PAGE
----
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The histology and rate of tooth eruption with and without temporary impaction in the dog.

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The Histology and R a t e of Tooth Eruption with
and without Temporary Impaction in the Dog'
Department of A n a t o m y , T e m p l e University,
Philadelphia, Pennsylvania
Eruption was studied b j experimentally impacting and releasing permanent premolars in puppies. Eruption rates of both normal and experimentally delayed teeth were calculated from weekly radiographs. The rate of normal eruption is
triphasic and similar to a normal growth curve. It has an initial slow exponential
rate which changes to a more rapid exponential rate followed in turn by a terminal
plateau. AU of the teeth released from impaction erupted and their rates exceeded or
equaled the normal rate.
The morphology of the bony trabeculae beneath the erupting teeth and the relative
amount of soft tissue between the bone and teeth are expressions of the eruptive rate.
The trabeculae around rapidly erupting teeth are thinner, more delicate and more
widely separated from one another than those of slowly erupting teeth. Trabecular
orientation aligns with the direction of eruption, showing not only its vertical component, but also whether the tooth moved mesially or distally during eruption.
When erupting teeth were experimentally immobilized within the mandible, thus
eliminating direct and continual pressure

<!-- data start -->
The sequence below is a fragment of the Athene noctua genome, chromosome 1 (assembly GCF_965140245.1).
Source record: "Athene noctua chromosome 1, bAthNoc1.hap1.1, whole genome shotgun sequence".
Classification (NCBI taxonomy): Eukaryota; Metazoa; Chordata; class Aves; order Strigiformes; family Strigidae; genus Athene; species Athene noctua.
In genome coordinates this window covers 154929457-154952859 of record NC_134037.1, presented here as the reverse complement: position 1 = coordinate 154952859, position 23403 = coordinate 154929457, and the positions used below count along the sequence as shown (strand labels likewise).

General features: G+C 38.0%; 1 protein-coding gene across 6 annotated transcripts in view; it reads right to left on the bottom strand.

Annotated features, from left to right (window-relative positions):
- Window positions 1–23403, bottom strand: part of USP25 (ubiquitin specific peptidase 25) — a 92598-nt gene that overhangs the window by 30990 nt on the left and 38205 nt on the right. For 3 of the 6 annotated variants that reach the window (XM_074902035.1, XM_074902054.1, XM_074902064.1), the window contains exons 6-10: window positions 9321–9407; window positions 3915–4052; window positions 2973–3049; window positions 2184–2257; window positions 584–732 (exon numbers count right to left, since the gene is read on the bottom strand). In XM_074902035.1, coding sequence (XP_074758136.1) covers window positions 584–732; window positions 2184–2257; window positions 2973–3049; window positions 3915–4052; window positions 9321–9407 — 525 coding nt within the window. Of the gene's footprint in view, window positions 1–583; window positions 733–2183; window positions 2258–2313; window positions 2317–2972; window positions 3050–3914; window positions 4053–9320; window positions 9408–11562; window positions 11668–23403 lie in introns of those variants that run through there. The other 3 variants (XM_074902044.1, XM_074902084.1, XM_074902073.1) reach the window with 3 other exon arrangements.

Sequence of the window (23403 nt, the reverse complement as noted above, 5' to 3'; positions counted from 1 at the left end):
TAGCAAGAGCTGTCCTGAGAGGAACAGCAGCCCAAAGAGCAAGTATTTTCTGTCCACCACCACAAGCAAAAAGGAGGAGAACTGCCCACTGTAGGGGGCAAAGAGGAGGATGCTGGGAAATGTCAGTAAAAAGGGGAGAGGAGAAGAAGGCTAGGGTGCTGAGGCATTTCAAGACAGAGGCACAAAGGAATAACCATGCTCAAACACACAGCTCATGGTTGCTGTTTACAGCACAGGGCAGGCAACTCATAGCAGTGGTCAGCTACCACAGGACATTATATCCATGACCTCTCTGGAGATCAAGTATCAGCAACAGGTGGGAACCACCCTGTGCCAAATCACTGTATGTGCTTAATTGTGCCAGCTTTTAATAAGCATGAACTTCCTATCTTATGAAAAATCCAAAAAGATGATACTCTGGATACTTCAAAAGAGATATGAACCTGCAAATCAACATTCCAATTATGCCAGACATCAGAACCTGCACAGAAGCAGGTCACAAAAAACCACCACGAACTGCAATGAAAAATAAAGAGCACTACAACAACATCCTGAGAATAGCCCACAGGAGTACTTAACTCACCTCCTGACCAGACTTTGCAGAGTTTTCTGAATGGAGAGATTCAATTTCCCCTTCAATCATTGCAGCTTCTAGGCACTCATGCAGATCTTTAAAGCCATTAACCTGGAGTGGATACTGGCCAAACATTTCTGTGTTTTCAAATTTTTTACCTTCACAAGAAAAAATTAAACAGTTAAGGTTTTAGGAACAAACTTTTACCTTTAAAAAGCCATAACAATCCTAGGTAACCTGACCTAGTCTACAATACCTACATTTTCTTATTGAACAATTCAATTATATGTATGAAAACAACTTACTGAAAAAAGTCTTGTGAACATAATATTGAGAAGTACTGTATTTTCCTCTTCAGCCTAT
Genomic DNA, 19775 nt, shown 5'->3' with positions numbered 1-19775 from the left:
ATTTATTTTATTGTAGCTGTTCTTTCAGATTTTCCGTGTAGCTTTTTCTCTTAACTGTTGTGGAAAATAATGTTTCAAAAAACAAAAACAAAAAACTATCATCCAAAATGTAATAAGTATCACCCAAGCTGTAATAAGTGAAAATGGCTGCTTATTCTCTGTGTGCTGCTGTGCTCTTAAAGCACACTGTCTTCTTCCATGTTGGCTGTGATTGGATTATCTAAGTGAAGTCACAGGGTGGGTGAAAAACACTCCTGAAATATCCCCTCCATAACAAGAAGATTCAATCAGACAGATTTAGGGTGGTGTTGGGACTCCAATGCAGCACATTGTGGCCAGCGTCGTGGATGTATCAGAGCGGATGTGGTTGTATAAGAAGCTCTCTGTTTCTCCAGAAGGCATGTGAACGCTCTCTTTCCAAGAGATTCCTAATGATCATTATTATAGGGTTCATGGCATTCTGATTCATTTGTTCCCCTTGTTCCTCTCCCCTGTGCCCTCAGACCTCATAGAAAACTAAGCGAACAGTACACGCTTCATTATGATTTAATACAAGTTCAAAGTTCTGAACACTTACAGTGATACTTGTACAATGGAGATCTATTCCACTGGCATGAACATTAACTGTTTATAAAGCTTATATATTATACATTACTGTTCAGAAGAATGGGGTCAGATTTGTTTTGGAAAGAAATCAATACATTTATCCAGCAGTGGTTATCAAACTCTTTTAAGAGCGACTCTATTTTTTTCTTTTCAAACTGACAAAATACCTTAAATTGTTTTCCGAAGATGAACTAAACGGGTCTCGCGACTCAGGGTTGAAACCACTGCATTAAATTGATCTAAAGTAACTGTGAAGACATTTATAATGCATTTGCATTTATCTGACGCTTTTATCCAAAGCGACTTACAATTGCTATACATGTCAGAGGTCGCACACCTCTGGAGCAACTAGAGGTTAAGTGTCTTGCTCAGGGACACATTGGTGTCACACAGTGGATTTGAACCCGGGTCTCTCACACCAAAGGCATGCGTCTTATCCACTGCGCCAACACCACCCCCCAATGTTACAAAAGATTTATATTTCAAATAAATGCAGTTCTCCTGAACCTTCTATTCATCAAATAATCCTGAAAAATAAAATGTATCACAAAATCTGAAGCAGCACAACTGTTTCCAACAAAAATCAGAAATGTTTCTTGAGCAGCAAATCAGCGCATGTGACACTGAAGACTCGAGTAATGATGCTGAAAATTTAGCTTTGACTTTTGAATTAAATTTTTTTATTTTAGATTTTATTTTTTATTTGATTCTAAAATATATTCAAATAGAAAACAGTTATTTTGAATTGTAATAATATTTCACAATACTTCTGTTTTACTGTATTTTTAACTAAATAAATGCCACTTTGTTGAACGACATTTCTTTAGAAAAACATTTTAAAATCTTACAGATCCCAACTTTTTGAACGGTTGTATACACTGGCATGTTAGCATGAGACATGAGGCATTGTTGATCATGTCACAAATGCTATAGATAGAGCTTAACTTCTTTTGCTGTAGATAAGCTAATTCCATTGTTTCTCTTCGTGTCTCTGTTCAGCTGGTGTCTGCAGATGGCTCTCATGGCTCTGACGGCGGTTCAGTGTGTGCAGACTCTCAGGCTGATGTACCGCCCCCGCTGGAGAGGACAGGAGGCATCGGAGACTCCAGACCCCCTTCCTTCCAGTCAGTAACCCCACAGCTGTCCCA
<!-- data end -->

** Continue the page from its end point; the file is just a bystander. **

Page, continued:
on the overlying bone by the tooth, eruption pathways formed in the same marcner as in normal eruption (Cahill, '69;.
That investigation demonstrated that the
mechanism of pathway formation is nct
dependent upon direct and continual pre5;sure from the erupting tooth.
The present investigation utilizes the
same early immobilization technique except that the teeth were released from
impaction by removing the restraining
wires. This was done to determine whether
the teeth would erupt through pathways
which formed during the immobilizatioii
period. Furthermore, the normal eruption
rate was established to provide a baseline
for evaluating the experimental findings.
their eruptive movement (Cahill, '69),
then after the desired delay, the teeth were
allowed to continue eruption by removing
the restraining wires. The length of the
delays ranged from 4-7 weeks at varying
times during the normal eruptive period.
Onset, duration and time of release for
the impactions is shown in figure 1A and
B. Here, the flat portion of the curves illustrates the absence of eruptive movement and the sharp change in slope - the
time of wire removal. In all cases, the left
side of the animal was the control side;
the right, the experimental side.
Measurements for the eruption rates
were made to the nearest millimeter from
a line drawn along the base of the mandible perpendicularly upward to the apex of
the crown on a series of dental radiographs
taken at weekly intervals. Error in measuring tooth position by this method is
negligible because this distance did not
change during impaction periods. This inEruption of normal and experimentally dicates that there is no appreciable growth